Kodak Gold 100/ Bright Sun 100

Discussion in 'Color: Film, Paper, and Chemistry' started by braxus, Nov 9, 2006.

  1. braxus

    braxus Member

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    I know some people have a hard time getting some of this film or ordering it for stores. If anyone is interested in ordering from Kodak Gold 100/ Bright Sun 100, the catalog number we used to place an order (which is now confirmed and in stock as of today) is Cat #: 603-3922. This is the card style single box which is used to be hung. It seems Gold 100/Bright Sun 100 has numerous catalog numbers of which most are discontinued. The number I gave above is current and available.

    This is one of my favorite films. I was sorting through my old negatives from the 80s to 90s. In most cases I used Kodaks 100 speed neg film. A timetable I came up with is that it started after CP 100 5094 which was Kodacolor VR film. Then in 1986 it went to VR-G CA 100 5095. Then in late 80s (1988?)it went to Gold 100-2 5095. I dont think there ever was a Gold 100-1 as VR-G was probably it. To me the G in VR stands for Gold anyways and the two films (VR-G and Gold 100) seem very similar. Both films are listed as 5095 which to me tells me it was just a name change with an update on the same emulsion. Then in around 1992 it went to Gold 100-3, 1994 Gold 100-4, 1996 Gold 100-5. I'm not sure exactly when it went to version 6, which is the current version today, but I think it was around 1998. There seems to be a drastic change from 5094 CP 100 to 5095 CA 100. I'm assuming it became GA 100 in version 2 when it was called Gold 100 instead of VR-G, but I cannot confirm this.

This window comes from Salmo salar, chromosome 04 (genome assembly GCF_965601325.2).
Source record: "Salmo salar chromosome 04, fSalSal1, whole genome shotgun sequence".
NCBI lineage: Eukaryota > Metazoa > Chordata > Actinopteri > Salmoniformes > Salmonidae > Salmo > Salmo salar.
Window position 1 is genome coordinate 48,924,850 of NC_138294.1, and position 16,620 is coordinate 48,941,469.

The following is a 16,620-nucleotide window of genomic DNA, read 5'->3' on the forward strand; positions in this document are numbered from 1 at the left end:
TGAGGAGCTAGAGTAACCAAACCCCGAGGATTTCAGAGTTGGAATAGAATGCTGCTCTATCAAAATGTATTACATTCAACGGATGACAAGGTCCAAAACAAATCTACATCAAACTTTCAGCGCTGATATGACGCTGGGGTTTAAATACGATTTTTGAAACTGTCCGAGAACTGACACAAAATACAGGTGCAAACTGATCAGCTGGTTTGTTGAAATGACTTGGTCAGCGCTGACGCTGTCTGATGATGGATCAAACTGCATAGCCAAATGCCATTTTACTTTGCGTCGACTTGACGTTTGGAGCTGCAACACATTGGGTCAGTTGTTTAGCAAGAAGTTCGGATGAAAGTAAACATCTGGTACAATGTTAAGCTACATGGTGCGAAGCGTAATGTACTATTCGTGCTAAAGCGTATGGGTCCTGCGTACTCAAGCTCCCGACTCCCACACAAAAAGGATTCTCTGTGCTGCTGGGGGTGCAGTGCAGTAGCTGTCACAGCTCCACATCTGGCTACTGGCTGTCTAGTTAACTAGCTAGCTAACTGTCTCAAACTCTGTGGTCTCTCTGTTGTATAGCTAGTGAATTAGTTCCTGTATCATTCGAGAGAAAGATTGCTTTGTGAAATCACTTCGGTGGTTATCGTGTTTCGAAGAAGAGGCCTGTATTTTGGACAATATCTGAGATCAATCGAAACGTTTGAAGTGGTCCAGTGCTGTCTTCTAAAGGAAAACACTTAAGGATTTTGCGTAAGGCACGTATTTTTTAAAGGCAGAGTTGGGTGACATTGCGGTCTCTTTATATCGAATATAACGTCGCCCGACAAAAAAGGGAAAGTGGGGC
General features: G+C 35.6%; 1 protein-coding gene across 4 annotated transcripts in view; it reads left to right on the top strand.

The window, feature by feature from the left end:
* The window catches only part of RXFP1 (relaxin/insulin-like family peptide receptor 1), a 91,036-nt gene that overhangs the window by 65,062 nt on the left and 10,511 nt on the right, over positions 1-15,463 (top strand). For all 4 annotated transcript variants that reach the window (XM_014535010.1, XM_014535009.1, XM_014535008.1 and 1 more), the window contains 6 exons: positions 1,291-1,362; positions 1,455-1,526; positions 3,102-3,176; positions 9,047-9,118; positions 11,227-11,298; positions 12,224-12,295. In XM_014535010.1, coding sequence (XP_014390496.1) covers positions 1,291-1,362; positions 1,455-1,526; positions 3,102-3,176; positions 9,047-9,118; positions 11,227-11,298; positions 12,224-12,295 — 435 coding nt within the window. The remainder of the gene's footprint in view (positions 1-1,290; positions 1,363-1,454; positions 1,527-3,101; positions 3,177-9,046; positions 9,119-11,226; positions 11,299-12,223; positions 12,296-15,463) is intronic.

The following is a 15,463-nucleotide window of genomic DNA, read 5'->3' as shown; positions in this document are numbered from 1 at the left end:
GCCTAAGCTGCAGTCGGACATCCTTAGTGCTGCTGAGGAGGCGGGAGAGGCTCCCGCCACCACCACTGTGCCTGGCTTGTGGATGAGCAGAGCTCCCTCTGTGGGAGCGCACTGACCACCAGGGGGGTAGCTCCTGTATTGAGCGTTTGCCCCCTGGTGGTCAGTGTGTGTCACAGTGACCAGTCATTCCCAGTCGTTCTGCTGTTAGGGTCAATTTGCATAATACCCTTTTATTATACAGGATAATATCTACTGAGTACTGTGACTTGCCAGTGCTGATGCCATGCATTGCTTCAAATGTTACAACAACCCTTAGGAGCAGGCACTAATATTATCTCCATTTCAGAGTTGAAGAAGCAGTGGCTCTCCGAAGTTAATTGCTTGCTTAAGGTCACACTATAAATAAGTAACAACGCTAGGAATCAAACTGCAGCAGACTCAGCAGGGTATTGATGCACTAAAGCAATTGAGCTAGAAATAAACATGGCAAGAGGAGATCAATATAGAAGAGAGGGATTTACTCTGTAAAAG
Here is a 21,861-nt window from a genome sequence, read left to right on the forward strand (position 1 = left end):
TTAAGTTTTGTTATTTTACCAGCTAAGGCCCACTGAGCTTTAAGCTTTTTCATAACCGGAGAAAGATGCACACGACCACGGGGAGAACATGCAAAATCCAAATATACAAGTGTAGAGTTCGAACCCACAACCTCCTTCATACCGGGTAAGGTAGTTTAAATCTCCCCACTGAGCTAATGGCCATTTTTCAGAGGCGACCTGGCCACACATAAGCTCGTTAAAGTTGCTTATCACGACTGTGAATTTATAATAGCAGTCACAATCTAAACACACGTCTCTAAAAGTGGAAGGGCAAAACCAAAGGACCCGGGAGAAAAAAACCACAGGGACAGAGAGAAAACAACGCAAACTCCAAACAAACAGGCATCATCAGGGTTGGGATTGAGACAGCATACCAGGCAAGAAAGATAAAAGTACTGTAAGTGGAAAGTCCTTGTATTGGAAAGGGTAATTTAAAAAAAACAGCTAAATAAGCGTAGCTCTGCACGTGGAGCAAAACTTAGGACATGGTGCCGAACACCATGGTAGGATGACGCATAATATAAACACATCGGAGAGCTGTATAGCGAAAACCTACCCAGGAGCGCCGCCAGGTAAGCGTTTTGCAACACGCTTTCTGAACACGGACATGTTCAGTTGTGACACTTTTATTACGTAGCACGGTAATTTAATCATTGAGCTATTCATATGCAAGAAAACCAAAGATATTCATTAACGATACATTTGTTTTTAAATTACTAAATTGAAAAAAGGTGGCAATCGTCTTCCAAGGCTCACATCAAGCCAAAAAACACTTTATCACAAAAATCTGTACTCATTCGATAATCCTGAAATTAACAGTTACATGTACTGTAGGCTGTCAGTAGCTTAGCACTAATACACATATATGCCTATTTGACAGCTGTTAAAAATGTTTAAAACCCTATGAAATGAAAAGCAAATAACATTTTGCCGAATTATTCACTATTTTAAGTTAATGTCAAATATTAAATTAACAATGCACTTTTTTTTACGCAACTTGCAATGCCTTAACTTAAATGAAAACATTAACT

As its been mentioned it seems Gold 100's days may be numbered as its becoming hard to find in stores. Wal-Mart here finally stopped carrying it a year ago, though I've asked them to bring some more in for me, and only two or so stores here still have it. Be sad to see this one go as it produces excellent color and skin tones. It scans well too. Anyone else like using this film? It's grainy for its speed, but it is also sharp with great color and I would love if it were available in 120 again in the current version. It would make a great pro film if they could bring the grain down to PGI numbers in the 30s.
     
  2. Alex Bishop-Thorpe

    Alex Bishop-Thorpe Member

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    I used Gold 100 pretty much exclusively for months, and my local photo lab has a shelf of it in 3 packs, I should get some more one of these days, though it's still quite common in my area. I mostly use Fuji and Ilford these days, but Gold 100 has a special place in my heart as I managed to take my first half decent shots with it.
     
  3. Charles Webb

    Charles Webb Member

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    I like and have used the Gold 100 35mm film for many years, I am sorry to see it go. The 100 rateing worked well for me and the flesh tones were hard to beat. Well I guess "nothing lives long but the mountains".

    Charlie...............................
     
  4. braxus

    braxus Member

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    Kodak hasn't pulled the plug on this film yet. Its still available, though not selling as well these days.
     
  5. bob100684

    bob100684 Member

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    I was under the impression the newest gold 100 is just a dyed down gold 200
     
  6. braxus

    braxus Member

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    Dyed down 200? Their is a noticable quality difference between the 100 and 200 speed Gold films. Gold 100 seems to have more saturation and better color. Plus the grain is smaller (for Gold films that is). Its also quite sharp.
     

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  7. Brac

    Brac Member

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    In the UK Kodak haven't listed Gold 100 for some time though sometimes you see it listed by online dealers. The problem here is that most of the year the weather is so dull that for general purpose photograhy 200 & 400 speed films are much more suitable.
     
  8. 3Dfan

    3Dfan Member

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    You can still get Gold 100 from Clark Color.